Life-Cycle Human Capital Accumulation Across Countries: Lessons from U.S. Immigrants

49 Pages Posted: 21 Feb 2018 Last revised: 7 Feb 2020

See all articles by David Lagakos

David Lagakos

University of California, San Diego (UCSD) - Department of Economics; National Bureau of Economic Research (NBER)

Benjamin Moll

Princeton University - Department of Economics

Tommaso Porzio

Yale University

Nancy Qian

Yale University - Department of Economics

Todd Schoellman

Federal Reserve Banks - Federal Reserve Bank of Minneapolis

Multiple version iconThere are 2 versions of this paper

Date Written: December 1, 2015

Abstract

How much does life-cycle human capital accumulation vary across countries? This paper seeks to answer this question by studying U.S. immigrants, who come from a wide variety of countries but work in a common labor market. We document that returns to potential experience among U.S. immigrants are higher on average for workers coming from rich countries than for those coming from poor countries. To understand this fact we build a model of life-cycle human capital accumulation that features three potential theories, working respectively through cross-country differences in selection, skill loss, and human capital accumulation. To distinguish between theories, we use new data on the characteristics of immigrants and non-migrants from a large set of countries. We conclude that the most likely theory is that immigrants from poor countries accumulate relatively less human capital in their birth countries before migrating. Our findings imply that life-cycle human capital stocks are on average much larger in rich countries than poor countries.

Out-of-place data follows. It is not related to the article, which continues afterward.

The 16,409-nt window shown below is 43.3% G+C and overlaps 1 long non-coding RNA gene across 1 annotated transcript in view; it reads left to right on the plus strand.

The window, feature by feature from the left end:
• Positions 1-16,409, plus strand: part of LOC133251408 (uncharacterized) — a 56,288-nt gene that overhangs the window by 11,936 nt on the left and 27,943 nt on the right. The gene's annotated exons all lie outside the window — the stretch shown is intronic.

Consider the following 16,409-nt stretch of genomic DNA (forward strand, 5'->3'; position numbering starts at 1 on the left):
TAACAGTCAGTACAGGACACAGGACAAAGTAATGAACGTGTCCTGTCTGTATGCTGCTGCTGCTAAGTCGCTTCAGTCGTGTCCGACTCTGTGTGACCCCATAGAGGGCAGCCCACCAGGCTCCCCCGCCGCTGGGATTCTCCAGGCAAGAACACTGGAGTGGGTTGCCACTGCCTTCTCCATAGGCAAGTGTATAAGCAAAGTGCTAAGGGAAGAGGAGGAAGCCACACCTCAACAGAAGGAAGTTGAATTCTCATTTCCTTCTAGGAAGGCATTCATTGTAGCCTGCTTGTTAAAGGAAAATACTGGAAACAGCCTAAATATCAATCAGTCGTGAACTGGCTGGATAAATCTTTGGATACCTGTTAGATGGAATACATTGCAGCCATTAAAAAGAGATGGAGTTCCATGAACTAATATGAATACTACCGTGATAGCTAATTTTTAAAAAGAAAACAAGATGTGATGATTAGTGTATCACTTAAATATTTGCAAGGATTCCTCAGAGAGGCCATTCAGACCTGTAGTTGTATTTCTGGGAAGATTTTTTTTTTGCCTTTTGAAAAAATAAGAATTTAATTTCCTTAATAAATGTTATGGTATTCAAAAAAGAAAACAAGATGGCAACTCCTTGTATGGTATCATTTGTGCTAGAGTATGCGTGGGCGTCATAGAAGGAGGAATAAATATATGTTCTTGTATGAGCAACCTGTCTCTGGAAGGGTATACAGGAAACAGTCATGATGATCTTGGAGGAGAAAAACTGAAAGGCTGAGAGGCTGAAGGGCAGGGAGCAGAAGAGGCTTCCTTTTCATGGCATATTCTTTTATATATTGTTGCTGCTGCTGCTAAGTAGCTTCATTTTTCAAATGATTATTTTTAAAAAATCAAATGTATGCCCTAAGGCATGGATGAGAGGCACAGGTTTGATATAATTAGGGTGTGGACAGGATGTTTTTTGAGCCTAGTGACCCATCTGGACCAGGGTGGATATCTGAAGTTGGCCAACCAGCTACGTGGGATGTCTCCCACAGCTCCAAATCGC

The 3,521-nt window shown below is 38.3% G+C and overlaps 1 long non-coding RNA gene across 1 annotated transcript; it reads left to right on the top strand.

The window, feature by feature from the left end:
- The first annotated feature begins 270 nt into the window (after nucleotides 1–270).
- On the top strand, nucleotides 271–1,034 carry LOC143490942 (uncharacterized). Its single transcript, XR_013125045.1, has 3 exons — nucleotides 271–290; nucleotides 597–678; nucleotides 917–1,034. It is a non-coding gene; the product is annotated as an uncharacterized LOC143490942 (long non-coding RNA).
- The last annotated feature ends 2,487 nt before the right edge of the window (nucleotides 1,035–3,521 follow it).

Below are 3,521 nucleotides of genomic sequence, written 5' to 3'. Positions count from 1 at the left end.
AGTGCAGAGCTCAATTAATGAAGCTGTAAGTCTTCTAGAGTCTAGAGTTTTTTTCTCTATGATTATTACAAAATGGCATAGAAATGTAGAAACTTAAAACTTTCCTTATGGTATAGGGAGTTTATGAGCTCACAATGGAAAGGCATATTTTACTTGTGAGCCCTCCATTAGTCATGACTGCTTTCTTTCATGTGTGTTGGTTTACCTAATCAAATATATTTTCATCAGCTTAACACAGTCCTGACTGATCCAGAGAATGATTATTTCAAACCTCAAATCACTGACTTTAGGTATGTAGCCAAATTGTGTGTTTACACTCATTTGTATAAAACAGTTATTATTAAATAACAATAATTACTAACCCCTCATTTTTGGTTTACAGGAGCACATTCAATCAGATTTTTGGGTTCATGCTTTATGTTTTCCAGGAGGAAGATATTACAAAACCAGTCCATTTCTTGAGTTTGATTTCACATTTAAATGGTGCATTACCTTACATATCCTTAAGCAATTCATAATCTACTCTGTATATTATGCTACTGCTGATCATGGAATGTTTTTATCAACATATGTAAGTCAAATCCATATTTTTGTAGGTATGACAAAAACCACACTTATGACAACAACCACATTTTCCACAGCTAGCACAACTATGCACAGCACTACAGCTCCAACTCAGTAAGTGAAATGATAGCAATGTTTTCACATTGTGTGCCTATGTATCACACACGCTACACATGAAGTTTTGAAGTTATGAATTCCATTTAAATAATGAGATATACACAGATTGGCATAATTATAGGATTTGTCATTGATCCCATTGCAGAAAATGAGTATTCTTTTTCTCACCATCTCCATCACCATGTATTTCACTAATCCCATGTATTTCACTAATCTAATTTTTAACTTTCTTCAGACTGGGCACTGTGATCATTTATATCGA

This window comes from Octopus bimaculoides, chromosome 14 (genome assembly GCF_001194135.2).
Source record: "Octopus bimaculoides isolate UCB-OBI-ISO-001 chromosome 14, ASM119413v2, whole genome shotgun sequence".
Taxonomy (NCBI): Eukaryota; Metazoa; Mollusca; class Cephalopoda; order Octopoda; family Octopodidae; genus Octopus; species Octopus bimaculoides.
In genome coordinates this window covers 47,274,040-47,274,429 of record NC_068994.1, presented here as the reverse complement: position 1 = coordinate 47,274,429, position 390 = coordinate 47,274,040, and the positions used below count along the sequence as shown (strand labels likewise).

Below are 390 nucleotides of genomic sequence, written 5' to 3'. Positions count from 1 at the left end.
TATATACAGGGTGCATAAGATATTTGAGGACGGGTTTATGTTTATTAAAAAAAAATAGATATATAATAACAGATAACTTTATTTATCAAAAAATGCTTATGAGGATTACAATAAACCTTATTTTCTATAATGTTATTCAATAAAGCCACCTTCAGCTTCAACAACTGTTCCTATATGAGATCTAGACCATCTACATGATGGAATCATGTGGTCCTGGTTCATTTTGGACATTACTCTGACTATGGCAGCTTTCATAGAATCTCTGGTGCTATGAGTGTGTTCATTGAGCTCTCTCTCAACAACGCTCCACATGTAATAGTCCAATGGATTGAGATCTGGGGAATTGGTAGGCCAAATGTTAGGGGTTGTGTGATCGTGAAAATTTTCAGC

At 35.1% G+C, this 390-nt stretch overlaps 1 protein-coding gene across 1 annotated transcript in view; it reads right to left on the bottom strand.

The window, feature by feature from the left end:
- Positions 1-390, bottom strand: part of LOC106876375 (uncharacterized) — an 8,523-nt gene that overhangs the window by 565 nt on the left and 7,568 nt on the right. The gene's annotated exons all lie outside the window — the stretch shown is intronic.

Keywords: capital, human capital, immigrants, immigration, labor, labor market, capital accumulation

Suggested Citation

Lagakos, David and Moll, Benjamin and Porzio, Tommaso and Qian, Nancy and Schoellman, Todd, Life-Cycle Human Capital Accumulation Across Countries: Lessons from U.S. Immigrants (December 1, 2015). Global Poverty Research Lab Working Paper No. 17-113, Available at SSRN: https://ssrn.com/abstract=3127033 or http://dx.doi.org/10.2139/ssrn.3127033

David Lagakos

University of California, San Diego (UCSD) - Department of Economics ( email )

9500 Gilman Drive
La Jolla, CA 92093-0508
United States

National Bureau of Economic Research (NBER) ( email )

1050 Massachusetts Avenue
Cambridge, MA 02138
United States

Benjamin Moll

Princeton University - Department of Economics ( email )

Princeton, NJ 08544-1021
United States

Tommaso Porzio

Yale University ( email )

New Haven, CT 06520
United States

Nancy Qian (Contact Author)

Yale University - Department of Economics ( email )

28 Hillhouse Ave
New Haven, CT 06520-8268
United States

Todd Schoellman

Federal Reserve Banks - Federal Reserve Bank of Minneapolis ( email )

90 Hennepin Avenue
Minneapolis, MN 55480
United States

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